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LJWorld Green

Bottled water? What a boondoggle

November 1, 2010

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Want a tall, cool glass of one of the slickest boondoggles on the market? Have some bottled water. According to the National Resources Defense Council, Americans annually spend $4 billion on water they once would have drunk from the tap. How did the bottling companies transform our drinking habits? By convincing us that tap water wasn’t safe.

What some bottlers would rather their customers didn’t understand is that they’re purchasing water bottled from a municipal water source — read tap water — in another city that has been packaged and shipped to their local grocery.

Though some bottlers do tap “natural” springs and other water sources in areas as their labels contend, they do so at great hidden cost to many. They buy up land in an area without the knowledge and approval of residents who ultimately depend on those water sources for their own drinking and recreation and for the health of their local watersheds. Also, though these waters come from “natural” sources, the bottlers are not governed by the same water quality standards as local municipal water systems. According to the NRDC, this regulatory discrepancy means that unwitting consumers may actually be drinking at greater risk. For example, though water from municipal systems cannot contain E. coli or fecal coliform bacteria, FDA bottled water rules don’t contain any such prohibition. Also, though tap water must be tested by government-certified labs, the FDA doesn’t require such certification for bottled water.

The bottles themselves also present a mare’s nest of problems. People living near bottle manufacturing plants are exposed to toxic chemicals pumped into the air and water. Recent warnings about Bisphenol A, a compound used to make some water bottles, serve as a reminder that plastics aren’t the safest container for things we put in our bodies. Also, a study by the nonpartisan research organization Pacific Institute revealed that it took 3 liters of water to produce the plastic for 1 liter of bottled water.

The study also found that producing the plastic bottles for America’s annual consumption required 17 million barrels of oil and produced 2.5 million tons of CO2. If that isn’t enough, water bottles make up the lion’s share of a island of trash twice the size of Texas floating in the Pacific. Seabirds, such as the albatross, feed their chicks pieces of this plastic bottle detritus, mistaking it for food, and this eventually kills the chicks.

Despite what bottlers would have consumers believe, many alternatives exist.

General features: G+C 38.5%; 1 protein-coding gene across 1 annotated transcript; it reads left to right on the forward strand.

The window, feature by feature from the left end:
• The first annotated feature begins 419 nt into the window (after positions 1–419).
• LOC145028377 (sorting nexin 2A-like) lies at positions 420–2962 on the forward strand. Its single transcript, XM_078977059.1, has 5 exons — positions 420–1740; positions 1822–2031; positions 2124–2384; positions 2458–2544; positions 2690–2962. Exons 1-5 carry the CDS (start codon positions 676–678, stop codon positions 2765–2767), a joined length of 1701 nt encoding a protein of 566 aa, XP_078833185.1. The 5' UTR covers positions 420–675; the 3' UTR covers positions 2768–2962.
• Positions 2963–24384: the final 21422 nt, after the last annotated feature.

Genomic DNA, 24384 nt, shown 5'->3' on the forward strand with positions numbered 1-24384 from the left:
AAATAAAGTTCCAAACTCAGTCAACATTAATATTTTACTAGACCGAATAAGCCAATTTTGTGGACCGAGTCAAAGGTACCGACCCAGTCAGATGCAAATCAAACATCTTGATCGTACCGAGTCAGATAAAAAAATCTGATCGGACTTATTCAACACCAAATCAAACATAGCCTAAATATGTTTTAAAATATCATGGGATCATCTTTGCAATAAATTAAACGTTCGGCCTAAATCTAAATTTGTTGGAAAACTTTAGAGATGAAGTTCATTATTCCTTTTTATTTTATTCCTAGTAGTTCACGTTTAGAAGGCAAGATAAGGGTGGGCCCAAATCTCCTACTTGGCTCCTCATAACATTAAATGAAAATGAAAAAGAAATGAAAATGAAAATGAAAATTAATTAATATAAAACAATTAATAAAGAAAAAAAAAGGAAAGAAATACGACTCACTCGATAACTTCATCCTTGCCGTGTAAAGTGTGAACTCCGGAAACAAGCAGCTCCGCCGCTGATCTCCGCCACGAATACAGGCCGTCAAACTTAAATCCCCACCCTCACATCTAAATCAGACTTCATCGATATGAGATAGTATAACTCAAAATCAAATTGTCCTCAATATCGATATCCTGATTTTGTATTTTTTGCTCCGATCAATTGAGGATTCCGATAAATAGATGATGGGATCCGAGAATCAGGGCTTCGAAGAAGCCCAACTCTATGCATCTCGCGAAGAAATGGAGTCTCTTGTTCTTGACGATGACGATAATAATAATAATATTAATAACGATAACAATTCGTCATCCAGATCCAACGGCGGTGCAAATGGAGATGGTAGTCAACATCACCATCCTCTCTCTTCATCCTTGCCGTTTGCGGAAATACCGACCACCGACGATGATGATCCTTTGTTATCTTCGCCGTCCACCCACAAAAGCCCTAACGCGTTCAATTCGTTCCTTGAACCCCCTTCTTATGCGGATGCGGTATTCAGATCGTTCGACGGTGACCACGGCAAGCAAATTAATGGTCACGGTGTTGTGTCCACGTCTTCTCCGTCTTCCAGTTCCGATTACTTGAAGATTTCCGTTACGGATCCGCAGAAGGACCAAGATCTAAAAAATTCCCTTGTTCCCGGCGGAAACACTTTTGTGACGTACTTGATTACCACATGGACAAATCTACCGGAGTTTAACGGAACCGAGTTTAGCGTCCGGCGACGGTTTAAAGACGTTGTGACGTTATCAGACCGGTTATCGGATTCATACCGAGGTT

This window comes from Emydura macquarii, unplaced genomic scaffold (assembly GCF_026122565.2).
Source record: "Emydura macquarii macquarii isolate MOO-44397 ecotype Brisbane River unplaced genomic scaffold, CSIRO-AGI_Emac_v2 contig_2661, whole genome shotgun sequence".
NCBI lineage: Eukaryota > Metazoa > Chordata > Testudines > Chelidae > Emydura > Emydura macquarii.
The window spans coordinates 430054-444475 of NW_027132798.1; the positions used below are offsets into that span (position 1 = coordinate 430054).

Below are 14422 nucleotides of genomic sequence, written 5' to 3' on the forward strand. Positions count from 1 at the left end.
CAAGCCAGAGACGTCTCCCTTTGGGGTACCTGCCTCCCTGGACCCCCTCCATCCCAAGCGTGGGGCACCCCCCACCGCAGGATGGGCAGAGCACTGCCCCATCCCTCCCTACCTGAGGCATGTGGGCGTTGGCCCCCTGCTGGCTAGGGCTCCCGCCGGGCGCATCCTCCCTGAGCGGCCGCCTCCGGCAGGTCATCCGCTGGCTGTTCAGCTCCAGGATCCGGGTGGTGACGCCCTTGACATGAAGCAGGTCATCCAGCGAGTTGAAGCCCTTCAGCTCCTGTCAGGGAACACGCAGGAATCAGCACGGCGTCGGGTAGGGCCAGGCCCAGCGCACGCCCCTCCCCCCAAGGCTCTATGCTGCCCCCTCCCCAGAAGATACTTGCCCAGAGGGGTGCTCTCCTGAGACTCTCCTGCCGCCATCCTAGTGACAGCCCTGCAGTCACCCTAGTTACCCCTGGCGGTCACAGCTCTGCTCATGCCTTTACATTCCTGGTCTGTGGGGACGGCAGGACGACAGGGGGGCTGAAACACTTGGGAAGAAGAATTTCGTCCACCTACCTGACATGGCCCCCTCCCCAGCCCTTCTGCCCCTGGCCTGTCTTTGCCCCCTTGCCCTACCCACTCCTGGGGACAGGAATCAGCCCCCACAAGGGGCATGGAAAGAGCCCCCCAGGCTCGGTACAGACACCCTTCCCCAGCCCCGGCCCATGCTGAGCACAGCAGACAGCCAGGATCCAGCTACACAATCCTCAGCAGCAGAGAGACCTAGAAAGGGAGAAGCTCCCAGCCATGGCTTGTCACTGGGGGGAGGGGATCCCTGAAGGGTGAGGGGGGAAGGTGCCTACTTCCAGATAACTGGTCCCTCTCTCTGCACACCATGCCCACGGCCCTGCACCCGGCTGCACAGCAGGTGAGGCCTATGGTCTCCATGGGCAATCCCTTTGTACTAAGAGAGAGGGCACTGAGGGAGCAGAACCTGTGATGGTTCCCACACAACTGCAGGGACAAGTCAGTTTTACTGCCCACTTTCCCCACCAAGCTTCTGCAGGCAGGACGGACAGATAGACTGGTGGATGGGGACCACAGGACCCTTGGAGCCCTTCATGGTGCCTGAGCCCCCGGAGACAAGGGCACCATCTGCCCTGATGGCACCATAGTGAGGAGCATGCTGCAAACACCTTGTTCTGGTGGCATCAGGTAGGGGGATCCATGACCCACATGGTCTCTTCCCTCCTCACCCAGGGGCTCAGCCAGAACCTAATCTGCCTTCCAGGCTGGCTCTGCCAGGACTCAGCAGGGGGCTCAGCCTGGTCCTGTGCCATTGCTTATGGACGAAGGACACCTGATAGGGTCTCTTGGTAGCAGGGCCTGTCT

If you like the convenience of water bottles, buy reusable metal ones you can fill yourself. If you’re concerned about remaining contaminants in your drinking water, install a filter on your faucet or buy a filter jug. Better still, suggests local biologist and Friends of the Kaw researcher Cynthia Annett, citizens might want to view the money they now spend on bottled water and home filtration as a tax that could be used toward funding upgrades to local municipalities water treatment plants. (For a great exposé on the bottled water industry, see the documentary “Tapped.”)

Comments

gl0ck0wn3r 3 years, 5 months ago

Hippies can't stand death metal.

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Kontum1972 3 years, 5 months ago

the water is polluted with Flesh-eaters...BEWARE OF THE FLESH-EATERS

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Tandava 3 years, 5 months ago

No bottled water company convinced me to start using bottled water. The City of Lawrence did! I used to drink tap water for years, until one time the tap water started coming out brown and stank. Warnings were issued not to eat the fish out of the Kansas River (and still are from time to time). I toured the City's water treatment facility, and did not like what I saw. The Kansas River is one of the most polluted rivers in the nation. The City treats the water with massive amounts of chlorine to kill the bacteria, then they add more chemicals to nullify some of the chlorine, and they add some chemicals to make it taste better. They do nothing to remove the pesticides, herbicides, fertilizers, and farm waste runoff that all gets into the river from hundreds of miles upstream. I just don't believe the City when they say the tap water is safe to drink. I don't even like to bathe in it, but I have not yet been able to figure out an alternative that is of reasonable cost.

The little plastic bottles filling up the landfills are a problem. I don't use those. I have been drinking bottled water out of 5-gallon reusable bottles for about 20 years now. (Note: I will drink the tap water in some other cities.)

Besides all this, the Lawrence tap water tastes terrible. Do an experiment. Drink distilled water for a month, long enough to get used to it, then try the tap water. It tastes terrible. If you can't taste the difference, you're probably a cigarette smoker or something.

Those little home filtration systems don't work well at all.

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mr_right_wing 3 years, 5 months ago

Buying a print newspaper every day of the week (then throwing each of them away...), as opposed to reading it online for free (with no dead trees!)

What a boondoggle!

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